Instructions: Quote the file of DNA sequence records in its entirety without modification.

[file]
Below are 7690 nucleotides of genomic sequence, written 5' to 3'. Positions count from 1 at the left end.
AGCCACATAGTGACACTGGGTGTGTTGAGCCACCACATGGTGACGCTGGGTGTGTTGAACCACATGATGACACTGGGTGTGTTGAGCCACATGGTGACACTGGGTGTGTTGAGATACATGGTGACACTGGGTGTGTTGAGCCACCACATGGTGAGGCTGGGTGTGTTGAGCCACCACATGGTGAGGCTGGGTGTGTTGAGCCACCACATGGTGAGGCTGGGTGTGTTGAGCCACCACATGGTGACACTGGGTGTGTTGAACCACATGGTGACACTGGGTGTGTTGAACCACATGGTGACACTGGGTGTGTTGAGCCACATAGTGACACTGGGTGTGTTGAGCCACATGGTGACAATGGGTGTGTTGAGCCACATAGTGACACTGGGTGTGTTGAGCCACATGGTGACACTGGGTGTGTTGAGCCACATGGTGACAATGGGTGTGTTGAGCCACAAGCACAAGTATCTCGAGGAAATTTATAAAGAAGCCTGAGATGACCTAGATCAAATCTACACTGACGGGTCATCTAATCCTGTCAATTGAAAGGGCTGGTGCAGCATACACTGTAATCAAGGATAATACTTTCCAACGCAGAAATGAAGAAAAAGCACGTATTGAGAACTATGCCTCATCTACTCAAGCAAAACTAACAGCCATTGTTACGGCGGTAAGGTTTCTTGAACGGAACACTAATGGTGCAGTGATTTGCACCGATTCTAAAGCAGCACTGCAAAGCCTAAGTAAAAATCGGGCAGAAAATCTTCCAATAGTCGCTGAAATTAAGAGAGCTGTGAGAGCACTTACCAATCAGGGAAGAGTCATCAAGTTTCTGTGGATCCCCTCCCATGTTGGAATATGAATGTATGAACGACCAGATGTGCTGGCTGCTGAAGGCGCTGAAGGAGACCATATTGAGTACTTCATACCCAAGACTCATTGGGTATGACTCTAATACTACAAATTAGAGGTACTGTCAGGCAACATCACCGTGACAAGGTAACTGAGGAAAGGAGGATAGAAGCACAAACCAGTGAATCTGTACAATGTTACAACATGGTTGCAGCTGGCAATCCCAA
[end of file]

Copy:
Below are 7690 nucleotides of genomic sequence, written 5' to 3'. Positions count from 1 at the left end.
AGCCACATAGTGACACTGGGTGTGTTGAGCCACCACATGGTGACGCTGGGTGTGTTGAACCACATGATGACACTGGGTGTGTTGAGCCACATGGTGACACTGGGTGTGTTGAGATACATGGTGACACTGGGTGTGTTGAGCCACCACATGGTGAGGCTGGGTGTGTTGAGCCACCACATGGTGAGGCTGGGTGTGTTGAGCCACCACATGGTGAGGCTGGGTGTGTTGAGCCACCACATGGTGACACTGGGTGTGTTGAACCACATGGTGACACTGGGTGTGTTGAACCACATGGTGACACTGGGTGTGTTGAGCCACATAGTGACACTGGGTGTGTTGAGCCACATGGTGACAATGGGTGTGTTGAGCCACATAGTGACACTGGGTGTGTTGAGCCACATGGTGACACTGGGTGTGTTGAGCCACATGGTGACAATGGGTGTGTTGAGCCACAAGCACAAGTATCTCGAGGAAATTTATAAAGAAGCCTGAGATGACCTAGATCAAATCTACACTGACGGGTCATCTAATCCTGTCAATTGAAAGGGCTGGTGCAGCATACACTGTAATCAAGGATAATACTTTCCAACGCAGAAATGAAGAAAAAGCACGTATTGAGAACTATGCCTCATCTACTCAAGCAAAACTAACAGCCATTGTTACGGCGGTAAGGTTTCTTGAACGGAACACTAATGGTGCAGTGATTTGCACCGATTCTAAAGCAGCACTGCAAAGCCTAAGTAAAAATCGGGCAGAAAATCTTCCAATAGTCGCTGAAATTAAGAGAGCTGTGAGAGCACTTACCAATCAGGGAAGAGTCATCAAGTTTCTGTGGATCCCCTCCCATGTTGGAATATGAATGTATGAACGACCAGATGTGCTGGCTGCTGAAGGCGCTGAAGGAGACCATATTGAGTACTTCATACCCAAGACTCATTGGGTATGACTCTAATACTACAAATTAGAGGTACTGTCAGGCAACATCACCGTGACAAGGTAACTGAGGAAAGGAGGATAGAAGCACAAACCAGTGAATCTGTACAATGTTACAACATGGTTGCAGCTGGCAATCCCAA